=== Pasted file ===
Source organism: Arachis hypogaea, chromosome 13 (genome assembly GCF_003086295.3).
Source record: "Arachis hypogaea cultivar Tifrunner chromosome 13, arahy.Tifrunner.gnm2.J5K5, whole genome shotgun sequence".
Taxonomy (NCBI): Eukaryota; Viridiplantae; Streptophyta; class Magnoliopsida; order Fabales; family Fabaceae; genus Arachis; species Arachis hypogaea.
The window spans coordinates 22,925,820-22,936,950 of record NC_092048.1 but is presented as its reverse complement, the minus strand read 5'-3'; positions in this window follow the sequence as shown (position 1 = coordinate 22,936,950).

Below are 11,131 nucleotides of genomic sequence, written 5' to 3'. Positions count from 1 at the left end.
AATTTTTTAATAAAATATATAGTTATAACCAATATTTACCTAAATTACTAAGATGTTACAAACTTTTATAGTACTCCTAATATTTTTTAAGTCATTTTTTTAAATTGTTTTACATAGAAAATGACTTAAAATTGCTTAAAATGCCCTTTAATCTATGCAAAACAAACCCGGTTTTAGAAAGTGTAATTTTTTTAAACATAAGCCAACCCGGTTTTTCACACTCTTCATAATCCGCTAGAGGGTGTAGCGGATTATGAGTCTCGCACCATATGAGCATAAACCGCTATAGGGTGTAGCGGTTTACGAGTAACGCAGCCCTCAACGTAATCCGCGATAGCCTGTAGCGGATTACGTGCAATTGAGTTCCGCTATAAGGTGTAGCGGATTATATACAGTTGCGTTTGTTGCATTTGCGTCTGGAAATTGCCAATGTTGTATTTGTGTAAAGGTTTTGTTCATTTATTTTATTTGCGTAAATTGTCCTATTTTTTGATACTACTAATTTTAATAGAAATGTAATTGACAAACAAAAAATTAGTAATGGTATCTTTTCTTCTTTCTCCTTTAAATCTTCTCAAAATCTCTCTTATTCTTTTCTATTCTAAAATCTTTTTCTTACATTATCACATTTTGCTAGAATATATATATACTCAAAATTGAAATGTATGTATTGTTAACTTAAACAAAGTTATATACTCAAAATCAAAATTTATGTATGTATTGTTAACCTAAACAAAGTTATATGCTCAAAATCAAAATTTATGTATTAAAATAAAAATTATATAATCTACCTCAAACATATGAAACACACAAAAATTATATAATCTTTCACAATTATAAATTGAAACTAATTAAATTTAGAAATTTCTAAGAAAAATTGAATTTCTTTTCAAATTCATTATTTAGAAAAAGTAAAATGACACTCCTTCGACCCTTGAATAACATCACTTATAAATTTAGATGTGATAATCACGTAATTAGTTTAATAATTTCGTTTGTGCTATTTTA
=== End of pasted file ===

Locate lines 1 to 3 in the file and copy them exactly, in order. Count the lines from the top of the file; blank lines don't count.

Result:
Source organism: Arachis hypogaea, chromosome 13 (genome assembly GCF_003086295.3).
Source record: "Arachis hypogaea cultivar Tifrunner chromosome 13, arahy.Tifrunner.gnm2.J5K5, whole genome shotgun sequence".
Taxonomy (NCBI): Eukaryota; Viridiplantae; Streptophyta; class Magnoliopsida; order Fabales; family Fabaceae; genus Arachis; species Arachis hypogaea.